This summer, I’m participating in a blog hop. The first topic of discussion is ‘My Connection to Disability’.
It was 1972 and I was seventeen. I remember it was hot and humid on the day that the loudspeaker crackled to life and called my name, telling me to go to the office immediately. I remember feeling a bit special. I recall my heart beating a little faster with a sense that life had picked me out for something out of the ordinary on this dreary day at school. The sun streamed through the principal’s window. A bluebottle buzzed against the glass. “Your father has had a stroke. He’s in the hospital.” I don’t remember what happened after that, except that I knew I’d made a big mistake wishing so hard for something large, romantic and possibly catastrophic to happen in my small town life.
My Dad suffered two more strokes before he passed away in 1975. I didn’t know then that our son would be born in 1988 with severe cerebral palsy. I’ve often reflected on how witnessing my Dad losing his speech and his mobility would give me the first rudimentary tools to give care as a mother and powerful advocate for our son. From my Dad, I learned to listen more carefully. I caught a glimpse of loving someone wholeheartedly by finding moments that could build bridges across abilities.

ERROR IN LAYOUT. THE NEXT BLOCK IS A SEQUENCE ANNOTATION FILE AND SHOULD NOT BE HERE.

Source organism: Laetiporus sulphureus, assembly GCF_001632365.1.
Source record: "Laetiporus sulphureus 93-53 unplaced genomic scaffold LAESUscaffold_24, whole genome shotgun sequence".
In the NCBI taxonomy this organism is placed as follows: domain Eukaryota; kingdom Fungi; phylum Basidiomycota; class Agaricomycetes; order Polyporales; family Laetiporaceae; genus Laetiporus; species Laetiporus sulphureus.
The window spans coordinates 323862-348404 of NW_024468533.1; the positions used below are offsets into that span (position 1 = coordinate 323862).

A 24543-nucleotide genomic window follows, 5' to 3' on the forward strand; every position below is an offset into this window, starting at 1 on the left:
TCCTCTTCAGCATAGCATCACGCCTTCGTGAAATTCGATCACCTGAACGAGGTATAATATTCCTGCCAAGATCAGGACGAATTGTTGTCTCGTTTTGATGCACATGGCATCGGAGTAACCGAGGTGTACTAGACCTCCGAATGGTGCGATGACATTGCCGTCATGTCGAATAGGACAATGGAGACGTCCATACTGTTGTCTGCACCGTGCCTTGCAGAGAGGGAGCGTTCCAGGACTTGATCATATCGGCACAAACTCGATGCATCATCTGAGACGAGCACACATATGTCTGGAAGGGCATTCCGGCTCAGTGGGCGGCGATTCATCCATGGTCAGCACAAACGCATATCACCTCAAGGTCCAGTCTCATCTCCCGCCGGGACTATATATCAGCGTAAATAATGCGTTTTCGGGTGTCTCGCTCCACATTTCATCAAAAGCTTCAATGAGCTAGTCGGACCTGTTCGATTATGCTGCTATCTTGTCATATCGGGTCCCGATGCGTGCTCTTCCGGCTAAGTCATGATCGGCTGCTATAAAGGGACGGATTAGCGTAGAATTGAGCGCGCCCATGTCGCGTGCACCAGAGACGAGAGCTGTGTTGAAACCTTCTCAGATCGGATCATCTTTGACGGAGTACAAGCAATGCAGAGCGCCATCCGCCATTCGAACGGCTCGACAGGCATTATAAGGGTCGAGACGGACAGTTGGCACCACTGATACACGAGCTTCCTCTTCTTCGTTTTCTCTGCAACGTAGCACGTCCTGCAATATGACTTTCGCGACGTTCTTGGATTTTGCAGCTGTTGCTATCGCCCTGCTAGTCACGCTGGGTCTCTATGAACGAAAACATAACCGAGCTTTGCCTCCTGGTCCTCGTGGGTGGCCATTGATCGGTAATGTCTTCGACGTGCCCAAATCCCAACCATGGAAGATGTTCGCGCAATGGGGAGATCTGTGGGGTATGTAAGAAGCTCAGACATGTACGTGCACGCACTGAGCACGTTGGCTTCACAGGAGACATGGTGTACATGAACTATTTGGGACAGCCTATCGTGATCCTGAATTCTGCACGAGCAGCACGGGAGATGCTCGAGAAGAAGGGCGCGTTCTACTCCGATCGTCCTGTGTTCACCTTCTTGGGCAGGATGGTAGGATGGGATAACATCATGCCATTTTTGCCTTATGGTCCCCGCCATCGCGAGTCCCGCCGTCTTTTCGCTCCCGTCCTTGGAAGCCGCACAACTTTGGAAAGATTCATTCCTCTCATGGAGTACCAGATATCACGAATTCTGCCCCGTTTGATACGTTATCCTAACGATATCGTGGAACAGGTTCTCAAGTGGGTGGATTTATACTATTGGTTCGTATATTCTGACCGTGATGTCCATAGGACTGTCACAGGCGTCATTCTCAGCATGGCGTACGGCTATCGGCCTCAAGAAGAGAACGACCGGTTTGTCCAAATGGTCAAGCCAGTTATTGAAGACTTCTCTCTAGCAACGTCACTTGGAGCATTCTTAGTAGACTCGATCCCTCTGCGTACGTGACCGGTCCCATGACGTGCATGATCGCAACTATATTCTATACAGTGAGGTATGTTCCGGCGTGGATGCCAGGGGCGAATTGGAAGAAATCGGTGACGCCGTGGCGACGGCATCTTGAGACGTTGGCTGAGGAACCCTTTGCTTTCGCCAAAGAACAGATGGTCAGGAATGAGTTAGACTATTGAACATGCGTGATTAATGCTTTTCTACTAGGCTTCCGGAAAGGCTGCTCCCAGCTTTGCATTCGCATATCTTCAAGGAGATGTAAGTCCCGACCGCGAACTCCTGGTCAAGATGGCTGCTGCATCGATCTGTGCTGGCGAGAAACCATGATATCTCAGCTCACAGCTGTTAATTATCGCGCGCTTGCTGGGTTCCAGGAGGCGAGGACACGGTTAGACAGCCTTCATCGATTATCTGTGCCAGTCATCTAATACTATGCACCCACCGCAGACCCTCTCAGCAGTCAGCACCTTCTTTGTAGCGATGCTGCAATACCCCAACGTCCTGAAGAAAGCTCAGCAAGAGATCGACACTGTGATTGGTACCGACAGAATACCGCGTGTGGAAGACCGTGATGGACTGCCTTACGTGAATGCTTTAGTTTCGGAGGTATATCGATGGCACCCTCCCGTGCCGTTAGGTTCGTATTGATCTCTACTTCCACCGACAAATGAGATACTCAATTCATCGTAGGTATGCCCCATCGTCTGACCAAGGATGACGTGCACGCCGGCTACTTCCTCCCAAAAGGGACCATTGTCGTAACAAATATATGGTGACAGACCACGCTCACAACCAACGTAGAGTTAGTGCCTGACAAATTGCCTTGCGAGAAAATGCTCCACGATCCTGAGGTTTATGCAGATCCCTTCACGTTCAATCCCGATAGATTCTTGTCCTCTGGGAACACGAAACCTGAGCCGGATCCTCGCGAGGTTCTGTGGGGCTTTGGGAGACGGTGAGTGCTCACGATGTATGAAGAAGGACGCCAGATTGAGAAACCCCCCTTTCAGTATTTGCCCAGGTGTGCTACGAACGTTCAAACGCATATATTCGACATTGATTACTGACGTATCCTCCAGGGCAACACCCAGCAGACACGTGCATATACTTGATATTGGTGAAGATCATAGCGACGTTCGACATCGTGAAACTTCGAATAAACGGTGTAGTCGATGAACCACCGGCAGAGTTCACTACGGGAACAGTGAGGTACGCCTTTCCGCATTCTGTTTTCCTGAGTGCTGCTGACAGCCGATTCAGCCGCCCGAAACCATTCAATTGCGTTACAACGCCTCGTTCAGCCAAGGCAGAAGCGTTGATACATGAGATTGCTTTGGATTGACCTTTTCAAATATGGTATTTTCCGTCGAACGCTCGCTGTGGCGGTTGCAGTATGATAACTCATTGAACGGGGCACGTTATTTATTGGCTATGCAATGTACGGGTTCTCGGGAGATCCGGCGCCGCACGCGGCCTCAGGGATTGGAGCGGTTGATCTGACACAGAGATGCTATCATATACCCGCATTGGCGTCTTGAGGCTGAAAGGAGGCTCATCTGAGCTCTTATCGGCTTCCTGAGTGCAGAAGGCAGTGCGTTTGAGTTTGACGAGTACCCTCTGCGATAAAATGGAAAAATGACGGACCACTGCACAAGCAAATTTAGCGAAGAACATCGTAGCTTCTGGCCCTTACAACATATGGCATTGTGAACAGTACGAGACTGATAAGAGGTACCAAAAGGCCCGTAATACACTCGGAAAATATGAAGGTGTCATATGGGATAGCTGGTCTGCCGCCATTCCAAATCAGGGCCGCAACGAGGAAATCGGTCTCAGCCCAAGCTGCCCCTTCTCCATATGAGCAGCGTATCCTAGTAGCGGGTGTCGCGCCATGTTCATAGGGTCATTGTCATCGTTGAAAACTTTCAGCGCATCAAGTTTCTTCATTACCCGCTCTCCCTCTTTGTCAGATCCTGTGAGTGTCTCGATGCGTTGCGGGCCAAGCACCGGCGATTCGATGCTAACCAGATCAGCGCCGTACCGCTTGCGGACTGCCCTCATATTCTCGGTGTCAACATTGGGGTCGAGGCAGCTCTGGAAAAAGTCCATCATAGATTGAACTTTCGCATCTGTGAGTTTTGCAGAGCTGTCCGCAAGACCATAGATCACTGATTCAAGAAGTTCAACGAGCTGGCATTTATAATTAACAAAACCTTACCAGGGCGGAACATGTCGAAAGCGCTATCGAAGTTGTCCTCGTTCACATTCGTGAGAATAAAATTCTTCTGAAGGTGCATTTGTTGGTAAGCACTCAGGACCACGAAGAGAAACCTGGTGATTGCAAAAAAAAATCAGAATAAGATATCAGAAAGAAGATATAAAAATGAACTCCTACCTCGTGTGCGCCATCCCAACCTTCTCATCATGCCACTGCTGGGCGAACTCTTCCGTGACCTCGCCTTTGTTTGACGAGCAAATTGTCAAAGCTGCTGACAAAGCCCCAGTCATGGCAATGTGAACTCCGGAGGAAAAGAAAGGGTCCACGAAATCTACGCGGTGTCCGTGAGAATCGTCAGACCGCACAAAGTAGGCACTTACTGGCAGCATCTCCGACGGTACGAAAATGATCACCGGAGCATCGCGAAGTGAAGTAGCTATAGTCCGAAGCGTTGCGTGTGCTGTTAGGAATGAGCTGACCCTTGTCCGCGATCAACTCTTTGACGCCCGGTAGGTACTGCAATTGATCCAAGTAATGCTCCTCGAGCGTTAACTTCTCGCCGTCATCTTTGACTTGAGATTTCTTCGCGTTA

For most of our son Nicholas’ life, I looked after him myself. But now that he has full-time care in a home away from us, I have the opportunity to reflect on our family experience and what it may mean to the rest of society. It’s the big questions that interest me. For example, I wonder if, when presented with a tax bill that includes some of the costs of my son’s care, a taxpayer in another province will ask “Why should I care? Why should I pay?”
To that taxpayer, I want to answer that to give and receive care is good for all of society. It is a life-enhancing activity. And I want to explore the wider consequences of saying, “I don’t care and I won’t pay”.
Reflecting on my personal experience has prompted me to ask myself, “What do I want my family to be? What do I want my community and my country to be? What is the relationship between someone who is not perceived as contributing to the economy and the state? If an ethic of independence is not a worthy aspiration, what is? How can we shift attitudes towards dependency for the benefit of seniors, people with disabilities and their families?”
These questions do not only relate to disability – they relate to mothers and children, the chronically unemployed, the aged AND people with disabilities. They relate to anyone in the community who is vulnerable to social exclusion and in need of extra help from someone else to thrive. These questions probe the heart of who we are and how we care for each other in families. As Roslyn Carter said, “There are only four kinds of people in the world: those who have been caregivers, those who are caregivers, those who will be caregivers and those who will need caregivers.” This is a discussion that impacts everyone.